Emma Lindsay

In another lateral departure from the newly formed Bryan Cave Leighton Paisner, Emma Lindsay has left her role as head of the firm’s New York-based international arbitration group to lead the practice stateside at Withers.

Lindsay, who was most recently counsel at Bryan Cave Leighton Paisner, is joining Withers as a partner in New York, where she will head the London-based firm’s budding U.S. international arbitration group.

Withers, which is led by New York-based chairman Ivan Sacks, is known as Withers Bergman in the U.S., a relic of the firm’s 2002 merger with New Haven, Connecticut-based Bergman, Horowitz & Reynolds. In August, Withers absorbed JAG Shaw Baker, a U.K. firm focused on technology and life sciences work.

“The firm’s devoted a lot of energy over the last several years to developing its arbitration practice,” Lindsay said about Withers. “It’s a really interesting, young and dynamic team that I think is just going from strength to strength at the moment.”

Lindsay specializes in investment treaty arbitration and international commercial arbitration work, providing advice to corporate, sovereign and individual clients spanning a wide range of industries in a variety of jurisdictions.

Following a judicial clerkship at the International Court of Justice in The Hague, Netherlands, Lindsay joined Simpson Thacher & Bartlett in 2005 as an associate in its international arbitration practice. In 2014, Lindsay made the move to Bryan Cave, coming aboard as counsel in the firm’s commercial litigation group and international arbitration team.

In April, Bryan Cave completed its trans-Atlantic union with London-based Berwin Leighton Paisner to create Bryan Cave Leighton Paisner. The combined firm has more than 1,600 lawyers and roughly $900 million in annual gross revenue. (On Monday, Bryan Cave Leighton Paisner officially launched in Hong Kong and Singapore after receiving regulatory approval for its merger in those jurisdictions.)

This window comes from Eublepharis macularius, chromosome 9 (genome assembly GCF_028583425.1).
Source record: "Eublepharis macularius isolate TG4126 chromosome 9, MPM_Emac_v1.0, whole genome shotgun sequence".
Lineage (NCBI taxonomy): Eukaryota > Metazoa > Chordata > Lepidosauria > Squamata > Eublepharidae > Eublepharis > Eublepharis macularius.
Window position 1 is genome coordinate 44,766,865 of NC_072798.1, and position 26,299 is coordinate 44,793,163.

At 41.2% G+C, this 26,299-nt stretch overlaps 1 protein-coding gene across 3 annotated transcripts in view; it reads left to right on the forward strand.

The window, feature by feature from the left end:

But even as Bryan Cave and Berwin Leighton came together, several legacy partners have decamped from the combined firm for new opportunities in the U.S. and abroad. Last week Crowell & Moring added Bryan Cave Leighton Paisner international trade partner David Stepp in Los Angeles, while construction and engineering partner Catherine Gelder in London joined CMS.

For her part, Lindsay said her departure from Bryan Cave Leighton Paisner had nothing to do with the recent tie-up between both legacy firms. Instead, her exit was in the works while merger talks were going on, she said.

“I have a lot of very dear friends there so I look forward to seeing how the merger unfolds and how it all works out for everyone,” said Lindsay, who used former DLA Piper lawyer-turned-legal recruiter Jonathan Benjamin to broker her move to Withers.

Withers was founded in 1896 in London. After the merger that created Withers Bergman in 2002, the firm, known for its private client expertise, has been busy opening offices in many of the world’s financial centers. During its most recent fiscal year, Withers saw gross revenue rise 1.2 percent, to $231.6 million, and profits per partner jump 5.5 percent, to $527,178, according to U.K. financial records.

The nearly 450-lawyer firm now has 17 offices around the world, including seven in the U.S. Lindsay said that London has been the center of gravity in the international arbitration arena for some time. Withers’ expansion plans gives her a unique opportunity to help the firm grow its U.S. international arbitration group.

“I’m really excited about the westward expansion and to be spearheading that effort over here in the U.S., as well as offer the firm’s clients a more global offering,” Lindsay said.